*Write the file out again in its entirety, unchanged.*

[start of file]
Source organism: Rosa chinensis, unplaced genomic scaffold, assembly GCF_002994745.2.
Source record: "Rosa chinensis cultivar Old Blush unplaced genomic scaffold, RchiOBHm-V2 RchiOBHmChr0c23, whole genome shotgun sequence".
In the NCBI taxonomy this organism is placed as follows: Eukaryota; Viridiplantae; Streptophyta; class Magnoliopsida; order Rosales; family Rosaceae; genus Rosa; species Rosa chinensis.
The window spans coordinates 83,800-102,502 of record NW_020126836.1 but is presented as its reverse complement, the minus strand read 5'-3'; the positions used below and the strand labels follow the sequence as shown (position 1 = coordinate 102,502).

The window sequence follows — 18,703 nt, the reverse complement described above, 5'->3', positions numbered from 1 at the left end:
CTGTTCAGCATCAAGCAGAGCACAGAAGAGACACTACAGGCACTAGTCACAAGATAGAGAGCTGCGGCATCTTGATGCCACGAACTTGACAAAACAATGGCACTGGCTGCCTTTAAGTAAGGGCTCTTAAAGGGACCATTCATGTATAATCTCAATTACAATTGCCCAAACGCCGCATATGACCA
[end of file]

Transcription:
Source organism: Rosa chinensis, unplaced genomic scaffold, assembly GCF_002994745.2.
Source record: "Rosa chinensis cultivar Old Blush unplaced genomic scaffold, RchiOBHm-V2 RchiOBHmChr0c23, whole genome shotgun sequence".
In the NCBI taxonomy this organism is placed as follows: Eukaryota; Viridiplantae; Streptophyta; class Magnoliopsida; order Rosales; family Rosaceae; genus Rosa; species Rosa chinensis.
The window spans coordinates 83,800-102,502 of record NW_020126836.1 but is presented as its reverse complement, the minus strand read 5'-3'; the positions used below and the strand labels follow the sequence as shown (position 1 = coordinate 102,502).

The window sequence follows — 18,703 nt, the reverse complement described above, 5'->3', positions numbered from 1 at the left end:
CTGTTCAGCATCAAGCAGAGCACAGAAGAGACACTACAGGCACTAGTCACAAGATAGAGAGCTGCGGCATCTTGATGCCACGAACTTGACAAAACAATGGCACTGGCTGCCTTTAAGTAAGGGCTCTTAAAGGGACCATTCATGTATAATCTCAATTACAATTGCCCAAACGCCGCATATGACCA